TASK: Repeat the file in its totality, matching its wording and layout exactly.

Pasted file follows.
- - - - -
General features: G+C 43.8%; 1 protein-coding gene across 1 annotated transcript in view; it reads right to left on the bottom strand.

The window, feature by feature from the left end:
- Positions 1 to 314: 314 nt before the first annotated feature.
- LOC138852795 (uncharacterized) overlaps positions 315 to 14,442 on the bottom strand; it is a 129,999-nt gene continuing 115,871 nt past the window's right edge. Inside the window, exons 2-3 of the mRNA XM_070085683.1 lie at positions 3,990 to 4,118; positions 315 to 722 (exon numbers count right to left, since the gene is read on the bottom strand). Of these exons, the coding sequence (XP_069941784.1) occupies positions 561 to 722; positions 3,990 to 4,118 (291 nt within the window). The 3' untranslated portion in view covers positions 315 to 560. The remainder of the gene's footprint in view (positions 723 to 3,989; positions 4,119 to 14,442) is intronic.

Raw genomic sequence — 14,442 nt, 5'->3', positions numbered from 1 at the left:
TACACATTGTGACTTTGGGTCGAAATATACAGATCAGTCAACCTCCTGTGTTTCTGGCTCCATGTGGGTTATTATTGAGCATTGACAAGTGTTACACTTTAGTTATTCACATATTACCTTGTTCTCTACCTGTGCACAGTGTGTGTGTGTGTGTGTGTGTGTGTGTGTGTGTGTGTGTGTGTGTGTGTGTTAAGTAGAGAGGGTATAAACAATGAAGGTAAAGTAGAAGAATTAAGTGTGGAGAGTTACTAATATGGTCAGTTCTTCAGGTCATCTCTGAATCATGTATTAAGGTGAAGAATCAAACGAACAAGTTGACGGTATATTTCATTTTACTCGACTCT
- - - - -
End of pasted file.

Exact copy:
General features: G+C 43.8%; 1 protein-coding gene across 1 annotated transcript in view; it reads right to left on the bottom strand.

The window, feature by feature from the left end:
- Positions 1 to 314: 314 nt before the first annotated feature.
- LOC138852795 (uncharacterized) overlaps positions 315 to 14,442 on the bottom strand; it is a 129,999-nt gene continuing 115,871 nt past the window's right edge. Inside the window, exons 2-3 of the mRNA XM_070085683.1 lie at positions 3,990 to 4,118; positions 315 to 722 (exon numbers count right to left, since the gene is read on the bottom strand). Of these exons, the coding sequence (XP_069941784.1) occupies positions 561 to 722; positions 3,990 to 4,118 (291 nt within the window). The 3' untranslated portion in view covers positions 315 to 560. The remainder of the gene's footprint in view (positions 723 to 3,989; positions 4,119 to 14,442) is intronic.

Raw genomic sequence — 14,442 nt, 5'->3', positions numbered from 1 at the left:
TACACATTGTGACTTTGGGTCGAAATATACAGATCAGTCAACCTCCTGTGTTTCTGGCTCCATGTGGGTTATTATTGAGCATTGACAAGTGTTACACTTTAGTTATTCACATATTACCTTGTTCTCTACCTGTGCACAGTGTGTGTGTGTGTGTGTGTGTGTGTGTGTGTGTGTGTGTGTGTGTGTGTGTTAAGTAGAGAGGGTATAAACAATGAAGGTAAAGTAGAAGAATTAAGTGTGGAGAGTTACTAATATGGTCAGTTCTTCAGGTCATCTCTGAATCATGTATTAAGGTGAAGAATCAAACGAACAAGTTGACGGTATATTTCATTTTACTCGACTCT